In 2004, the Government of India announced that it intended to double the flow of credit to agriculture over a period of three years (Ministry of Agriculture 2007). A “comprehensive credit policy” was announced in June 2004. It included promises to raise agricultural credit by 30 per cent a year; to finance 100 farmers per bank branch (and thus five million, or fifty lakh, farmers in a year); to make two to three new investments in agricultural projects per bank branch every year; and to implement a host of debt-relief measures, such as debt restructuring, one-time settlements, and financial assistance to settle loans from moneylenders (ibid.).
Official circles claim that from 2004 onwards, the flow of credit to agriculture has been increasing at a rapid rate, even surpassing the annual targets set for such growth (Ministry of Finance 2007; NABARD 2013). The next section of this paper deals with trends in agricultural credit in the 2000s, and closely examines the claim that the stagnation of agricultural credit in the 1990s was set right in the 2000s. We deal only with credit from commercial banks here (we propose to examine issues relating to agricultural credit from cooperatives in a later article).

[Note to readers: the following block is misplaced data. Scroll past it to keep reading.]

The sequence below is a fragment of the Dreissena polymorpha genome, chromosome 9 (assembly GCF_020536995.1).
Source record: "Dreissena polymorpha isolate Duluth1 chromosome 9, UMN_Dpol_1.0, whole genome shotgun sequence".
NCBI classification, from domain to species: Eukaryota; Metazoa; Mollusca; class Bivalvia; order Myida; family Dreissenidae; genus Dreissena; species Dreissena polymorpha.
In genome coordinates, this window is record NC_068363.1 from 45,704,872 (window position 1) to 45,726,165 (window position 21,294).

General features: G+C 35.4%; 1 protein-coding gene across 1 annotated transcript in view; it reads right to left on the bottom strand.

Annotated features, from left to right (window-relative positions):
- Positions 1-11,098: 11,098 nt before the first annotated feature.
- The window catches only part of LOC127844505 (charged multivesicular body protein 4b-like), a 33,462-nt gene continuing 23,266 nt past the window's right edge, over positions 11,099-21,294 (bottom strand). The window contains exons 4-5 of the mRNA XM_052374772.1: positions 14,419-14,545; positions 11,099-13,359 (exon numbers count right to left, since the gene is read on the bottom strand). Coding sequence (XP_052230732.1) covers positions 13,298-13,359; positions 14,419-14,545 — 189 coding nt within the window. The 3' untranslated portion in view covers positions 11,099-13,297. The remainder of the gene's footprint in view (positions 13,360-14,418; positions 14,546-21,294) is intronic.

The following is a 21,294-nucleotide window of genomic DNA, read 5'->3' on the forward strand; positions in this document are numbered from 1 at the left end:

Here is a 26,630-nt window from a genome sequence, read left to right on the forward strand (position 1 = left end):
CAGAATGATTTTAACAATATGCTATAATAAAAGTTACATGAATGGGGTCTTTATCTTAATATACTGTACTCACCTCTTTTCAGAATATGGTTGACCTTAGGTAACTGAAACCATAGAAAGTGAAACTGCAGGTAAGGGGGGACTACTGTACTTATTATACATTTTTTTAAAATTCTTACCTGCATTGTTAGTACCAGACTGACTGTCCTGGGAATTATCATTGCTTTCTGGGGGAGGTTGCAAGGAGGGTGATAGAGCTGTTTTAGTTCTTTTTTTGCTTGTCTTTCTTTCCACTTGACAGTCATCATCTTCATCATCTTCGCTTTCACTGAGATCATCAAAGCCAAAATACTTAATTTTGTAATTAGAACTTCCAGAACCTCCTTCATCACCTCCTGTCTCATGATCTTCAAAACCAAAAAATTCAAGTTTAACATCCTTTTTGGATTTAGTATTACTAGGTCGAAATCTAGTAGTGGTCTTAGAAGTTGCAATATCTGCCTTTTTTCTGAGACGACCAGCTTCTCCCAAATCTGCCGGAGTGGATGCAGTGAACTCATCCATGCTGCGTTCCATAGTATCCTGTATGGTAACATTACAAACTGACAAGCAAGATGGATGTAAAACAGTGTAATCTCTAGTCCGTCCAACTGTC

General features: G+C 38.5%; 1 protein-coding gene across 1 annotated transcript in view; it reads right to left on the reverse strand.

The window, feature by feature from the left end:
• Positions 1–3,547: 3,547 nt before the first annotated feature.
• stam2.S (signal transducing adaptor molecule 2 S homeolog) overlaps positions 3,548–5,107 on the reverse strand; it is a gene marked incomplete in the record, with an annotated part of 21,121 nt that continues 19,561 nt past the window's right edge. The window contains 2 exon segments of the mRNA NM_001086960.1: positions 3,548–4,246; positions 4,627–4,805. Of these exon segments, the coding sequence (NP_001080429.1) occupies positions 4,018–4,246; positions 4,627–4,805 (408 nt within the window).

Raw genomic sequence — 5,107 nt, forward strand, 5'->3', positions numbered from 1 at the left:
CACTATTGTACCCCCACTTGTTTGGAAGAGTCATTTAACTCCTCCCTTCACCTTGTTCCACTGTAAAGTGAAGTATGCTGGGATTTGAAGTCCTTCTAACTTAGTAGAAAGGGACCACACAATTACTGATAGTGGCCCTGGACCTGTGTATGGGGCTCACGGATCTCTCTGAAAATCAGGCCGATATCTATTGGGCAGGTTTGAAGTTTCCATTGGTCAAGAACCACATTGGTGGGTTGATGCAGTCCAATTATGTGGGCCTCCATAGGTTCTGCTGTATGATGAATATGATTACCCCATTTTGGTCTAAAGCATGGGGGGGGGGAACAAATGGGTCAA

Trends in Agricultural Credit in the 2000s
Historically, the main component of agricultural credit has been credit provided directly to cultivators, in the form of “direct credit to agriculture.” Direct credit to agriculture consists of short-term credit, or credit for seasonal agricultural operations, and long-term credit for fixed capital investments in agriculture. Short-term loans to agriculture are also referred to as “crop loans,” as they are advanced for crop cultivation and against the hypothecation of the crop to be cultivated by the farmer. Crop loans are provided in cash or in kind, in the form of fertilizers and seeds. The second component of agricultural credit is called “indirect credit,” which does not go directly to cultivators but to institutions that support agricultural production in rural areas. The typical forms of indirect credit to agriculture were loans to agricultural input dealers and loans to electricity boards that supplied power to cultivators.